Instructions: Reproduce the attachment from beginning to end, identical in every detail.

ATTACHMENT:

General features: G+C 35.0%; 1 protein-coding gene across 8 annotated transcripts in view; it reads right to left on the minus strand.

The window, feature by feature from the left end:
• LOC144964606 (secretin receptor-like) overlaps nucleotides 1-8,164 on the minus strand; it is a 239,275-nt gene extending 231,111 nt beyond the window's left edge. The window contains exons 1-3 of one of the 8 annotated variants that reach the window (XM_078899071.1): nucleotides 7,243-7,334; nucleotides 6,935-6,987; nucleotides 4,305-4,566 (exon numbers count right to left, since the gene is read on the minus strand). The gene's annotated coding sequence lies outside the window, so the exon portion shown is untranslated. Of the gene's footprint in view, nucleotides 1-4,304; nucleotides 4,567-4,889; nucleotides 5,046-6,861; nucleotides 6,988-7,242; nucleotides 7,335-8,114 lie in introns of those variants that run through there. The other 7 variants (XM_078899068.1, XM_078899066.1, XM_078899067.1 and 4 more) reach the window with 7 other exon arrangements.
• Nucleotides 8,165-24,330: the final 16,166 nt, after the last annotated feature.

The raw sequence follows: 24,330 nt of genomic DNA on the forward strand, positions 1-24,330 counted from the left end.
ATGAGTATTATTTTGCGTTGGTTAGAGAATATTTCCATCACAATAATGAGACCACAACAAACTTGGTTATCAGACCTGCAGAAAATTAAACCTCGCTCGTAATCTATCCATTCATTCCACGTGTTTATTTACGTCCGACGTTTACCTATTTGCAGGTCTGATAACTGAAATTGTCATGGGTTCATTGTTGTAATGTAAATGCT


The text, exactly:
General features: G+C 35.0%; 1 protein-coding gene across 8 annotated transcripts in view; it reads right to left on the minus strand.

The window, feature by feature from the left end:
• LOC144964606 (secretin receptor-like) overlaps nucleotides 1-8,164 on the minus strand; it is a 239,275-nt gene extending 231,111 nt beyond the window's left edge. The window contains exons 1-3 of one of the 8 annotated variants that reach the window (XM_078899071.1): nucleotides 7,243-7,334; nucleotides 6,935-6,987; nucleotides 4,305-4,566 (exon numbers count right to left, since the gene is read on the minus strand). The gene's annotated coding sequence lies outside the window, so the exon portion shown is untranslated. Of the gene's footprint in view, nucleotides 1-4,304; nucleotides 4,567-4,889; nucleotides 5,046-6,861; nucleotides 6,988-7,242; nucleotides 7,335-8,114 lie in introns of those variants that run through there. The other 7 variants (XM_078899068.1, XM_078899066.1, XM_078899067.1 and 4 more) reach the window with 7 other exon arrangements.
• Nucleotides 8,165-24,330: the final 16,166 nt, after the last annotated feature.

The raw sequence follows: 24,330 nt of genomic DNA on the forward strand, positions 1-24,330 counted from the left end.
ATGAGTATTATTTTGCGTTGGTTAGAGAATATTTCCATCACAATAATGAGACCACAACAAACTTGGTTATCAGACCTGCAGAAAATTAAACCTCGCTCGTAATCTATCCATTCATTCCACGTGTTTATTTACGTCCGACGTTTACCTATTTGCAGGTCTGATAACTGAAATTGTCATGGGTTCATTGTTGTAATGTAAATGCT